Rochester, New York
I chose to enroll in the dual M.R.P./M.L.A. program to develop technical skills in placemaking and to further draw on CRP's legacy of progressive planning thought.
Why did you choose Cornell and AAP?
I transferred to Cornell as an undergraduate student to pursue a more place-based study of economic and community development than my previous school could provide. In the urban and regional studies program, I had the opportunity to take classes across the university that exposed me to a variety of disciplines, from environmental psychology to landscape architecture to hospitality planning. I chose to stay at Cornell after graduation and enroll in the dual M.R.P./M.L.A. program to develop technical skills in placemaking and to further draw on CRP's legacy of progressive planning thought.
What inspired you to join the field of city and regional planning?
As a high school student, I was most interested in studying architecture. However, the aspects of design I found most fascinating, like place theory and community engagement strategies, seemed to be lacking in many architecture curriculums. City and regional planning proved to be an exciting alternative that provided me a complex and nuanced view of how places are shaped beyond the role of the designer.
What experiences have contributed to your sense of belonging at AAP?
I most appreciate CRP's small cohort size and the opportunity for personal interactions with faculty. There are so many classes available that span such a range of topics, and getting to explore them with my peers has given me the chance to learn from an incredible diversity of perspectives. AAP manages to carve a special space for us within the larger university, while still opening its doors to allow us to explore all the resources Cornell has to offer.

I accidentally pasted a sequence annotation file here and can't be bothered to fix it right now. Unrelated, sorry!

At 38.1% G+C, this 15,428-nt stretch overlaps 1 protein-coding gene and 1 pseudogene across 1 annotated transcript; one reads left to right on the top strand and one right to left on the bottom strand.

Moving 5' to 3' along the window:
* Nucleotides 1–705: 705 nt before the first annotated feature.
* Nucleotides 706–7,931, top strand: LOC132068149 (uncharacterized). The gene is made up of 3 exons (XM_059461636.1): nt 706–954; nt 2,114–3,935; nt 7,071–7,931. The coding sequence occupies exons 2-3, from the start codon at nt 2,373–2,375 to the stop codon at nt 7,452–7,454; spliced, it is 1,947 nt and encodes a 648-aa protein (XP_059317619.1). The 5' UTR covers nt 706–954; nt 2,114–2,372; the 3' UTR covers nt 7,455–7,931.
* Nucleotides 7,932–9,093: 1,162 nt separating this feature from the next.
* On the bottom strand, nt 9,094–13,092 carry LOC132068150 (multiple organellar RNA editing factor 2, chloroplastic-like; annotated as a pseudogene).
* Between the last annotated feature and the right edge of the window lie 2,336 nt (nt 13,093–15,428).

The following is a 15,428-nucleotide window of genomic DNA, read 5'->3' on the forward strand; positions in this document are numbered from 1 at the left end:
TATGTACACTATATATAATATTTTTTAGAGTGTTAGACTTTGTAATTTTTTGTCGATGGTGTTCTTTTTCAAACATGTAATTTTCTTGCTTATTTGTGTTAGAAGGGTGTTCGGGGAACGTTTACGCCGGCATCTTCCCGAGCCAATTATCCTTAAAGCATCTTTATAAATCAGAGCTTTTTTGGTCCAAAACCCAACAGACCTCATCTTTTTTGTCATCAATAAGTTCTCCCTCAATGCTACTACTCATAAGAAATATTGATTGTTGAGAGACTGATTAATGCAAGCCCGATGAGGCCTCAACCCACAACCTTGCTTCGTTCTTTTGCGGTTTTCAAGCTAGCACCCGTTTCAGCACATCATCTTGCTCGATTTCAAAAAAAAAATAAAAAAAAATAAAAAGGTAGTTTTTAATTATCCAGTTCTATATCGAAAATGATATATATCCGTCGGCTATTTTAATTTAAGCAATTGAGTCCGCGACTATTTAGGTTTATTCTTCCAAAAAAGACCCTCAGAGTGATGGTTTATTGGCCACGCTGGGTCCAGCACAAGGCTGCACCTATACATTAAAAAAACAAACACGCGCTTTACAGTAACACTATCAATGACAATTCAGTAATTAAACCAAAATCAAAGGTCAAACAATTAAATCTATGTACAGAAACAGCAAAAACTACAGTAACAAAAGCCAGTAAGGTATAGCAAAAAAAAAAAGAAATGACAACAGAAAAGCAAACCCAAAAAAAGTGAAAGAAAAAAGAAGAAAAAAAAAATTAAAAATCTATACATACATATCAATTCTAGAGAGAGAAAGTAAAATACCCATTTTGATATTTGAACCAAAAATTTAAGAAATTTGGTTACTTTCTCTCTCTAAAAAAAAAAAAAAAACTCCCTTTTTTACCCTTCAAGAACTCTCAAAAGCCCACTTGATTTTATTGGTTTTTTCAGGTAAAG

What are your extracurricular interests and how have you incorporated them into your college life?
In CRP, I am involved in the department's Diversity Committee and the student-led Planning Students for Equity and Inclusion. Additionally, I am the graduate advisor for the Cornell Theme Park Entertainment Group, an interdisciplinary student organization that participates in design competitions and professional development events in the themed entertainment industry. Off campus, I volunteer for Ithaca Underground, a nonprofit organization that hosts DIY music shows and technical job training for local youth.
What do you hope to accomplish during your time at AAP and after graduation?
I hope to use all the resources available to me at AAP towards exploring how communities negotiate and communicate identity in-place, whether that be through applying for travel funding or collaborating with faculty whose research has steered my own. After graduation, I intend to use the questions and theories I develop here to work on behalf of marginalized communities in the cities of the Great Lakes, helping them regain autonomy in the face of economic restructuring and demographic change.